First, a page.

Joseph DeJarnette, still image with audio
Joseph DeJarnette was an early advocate of sterilization, and was proud to call himself "Sterilization DeJarnette." He testified in the trial of Carrie Buck, finding that Carrie was feebleminded and a moral degenerate, and somewhat appropriately fitted for sterilization under the Virginia law. DeJarnette was later well known for his advocacy in favor of sterilization in Europe, particularly his challenge to Virginians to not fall behind the examples set by the Nazis and Hitler. (DNAi location: Chronicle > Trial of Carrie Buck > Players)
carrie buck,dnai,sterilization,virginia law,virginians,eugenics,nazis,hitler,advocate,advocacy,europe
- ID: 15832
- Source: DNALC.DNAi
Aubrey Strode was the lawyer who wrote the Virginia statute that became the sterilization law.
Harry Laughlin was the superintendent of the Eugenics Record Office in New York, and had written a model sterilization law in 1914, portions of which were borrowed by Virginians to use in their own 1924 law.
A photo of Carrie and her mother Emma was taken the day before the Virginia trial.
Virginia Sterilization Act. Source: Paul Lombardo, University of Virginia.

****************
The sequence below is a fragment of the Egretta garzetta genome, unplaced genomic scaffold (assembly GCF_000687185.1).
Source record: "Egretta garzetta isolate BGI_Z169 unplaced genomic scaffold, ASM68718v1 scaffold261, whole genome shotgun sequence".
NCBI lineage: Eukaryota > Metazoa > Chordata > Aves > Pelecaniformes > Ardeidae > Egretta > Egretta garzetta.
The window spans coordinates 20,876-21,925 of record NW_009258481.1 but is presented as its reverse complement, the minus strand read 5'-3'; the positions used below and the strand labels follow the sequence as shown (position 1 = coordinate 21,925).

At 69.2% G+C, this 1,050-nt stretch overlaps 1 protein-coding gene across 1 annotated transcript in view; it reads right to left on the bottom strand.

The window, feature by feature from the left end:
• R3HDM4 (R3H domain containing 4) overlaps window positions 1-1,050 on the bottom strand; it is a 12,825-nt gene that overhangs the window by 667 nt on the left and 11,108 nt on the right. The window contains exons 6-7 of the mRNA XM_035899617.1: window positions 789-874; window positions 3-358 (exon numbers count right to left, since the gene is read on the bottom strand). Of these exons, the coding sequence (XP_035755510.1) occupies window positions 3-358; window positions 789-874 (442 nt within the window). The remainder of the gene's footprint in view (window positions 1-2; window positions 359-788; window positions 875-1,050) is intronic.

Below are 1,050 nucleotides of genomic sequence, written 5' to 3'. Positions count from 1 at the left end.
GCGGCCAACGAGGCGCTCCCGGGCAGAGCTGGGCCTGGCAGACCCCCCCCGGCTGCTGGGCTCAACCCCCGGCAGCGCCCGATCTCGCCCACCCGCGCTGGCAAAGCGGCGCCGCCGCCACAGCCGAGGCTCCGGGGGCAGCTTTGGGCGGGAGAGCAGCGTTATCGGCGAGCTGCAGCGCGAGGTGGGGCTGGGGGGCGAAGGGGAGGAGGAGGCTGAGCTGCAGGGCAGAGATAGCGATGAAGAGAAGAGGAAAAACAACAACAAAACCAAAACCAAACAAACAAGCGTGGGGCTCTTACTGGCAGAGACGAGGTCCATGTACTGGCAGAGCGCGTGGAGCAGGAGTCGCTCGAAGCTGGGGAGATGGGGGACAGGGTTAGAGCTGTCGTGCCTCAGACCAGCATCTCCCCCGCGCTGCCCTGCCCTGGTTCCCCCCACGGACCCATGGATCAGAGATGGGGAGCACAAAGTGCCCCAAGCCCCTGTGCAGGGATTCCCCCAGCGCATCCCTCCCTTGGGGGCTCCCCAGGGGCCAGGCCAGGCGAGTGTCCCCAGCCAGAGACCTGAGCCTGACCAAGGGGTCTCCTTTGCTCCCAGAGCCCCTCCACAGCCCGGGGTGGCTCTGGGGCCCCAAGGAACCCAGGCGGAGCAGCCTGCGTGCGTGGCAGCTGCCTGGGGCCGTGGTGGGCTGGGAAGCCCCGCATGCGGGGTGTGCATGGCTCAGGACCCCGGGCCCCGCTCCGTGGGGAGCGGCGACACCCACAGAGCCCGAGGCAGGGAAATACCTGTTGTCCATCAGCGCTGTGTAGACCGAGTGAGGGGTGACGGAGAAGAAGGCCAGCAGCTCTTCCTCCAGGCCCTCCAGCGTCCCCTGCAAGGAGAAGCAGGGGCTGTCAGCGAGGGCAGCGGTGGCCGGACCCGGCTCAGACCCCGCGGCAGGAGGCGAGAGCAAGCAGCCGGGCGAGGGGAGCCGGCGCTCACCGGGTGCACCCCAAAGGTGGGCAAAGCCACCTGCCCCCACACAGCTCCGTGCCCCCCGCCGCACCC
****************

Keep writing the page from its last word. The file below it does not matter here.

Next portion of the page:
Carrie and Emma Buck on the day before the Buck vs. Bell trial in 1924.
Paul Lombardo talks about the only photograph of Carrie Buck with her mother Emma, taken the day before she would stand trial before the collective onslaught of the American eugenics movement.
Paul Lombardo talks about Virginia was the 14th of 30 states to pass a eugenic sterilization law.
The 17 year-old protagonist of the Buck vs. Bell case, Carrie Buck, was pitted against an array of doctors, lawyers, and eugenicists who were intent on sterilizing her, including John Bell, the superintendent of the Virginia Colony for Epileptics and Feeb
Vivian Dobb's (Carrie Buck's daughter) first grade record book, 1930-31.
Paul Lombardo discusses the initial trial in Amherst County, Viriginia, which set the stage for taking the issue of eugenic sterilization to the Supreme Court.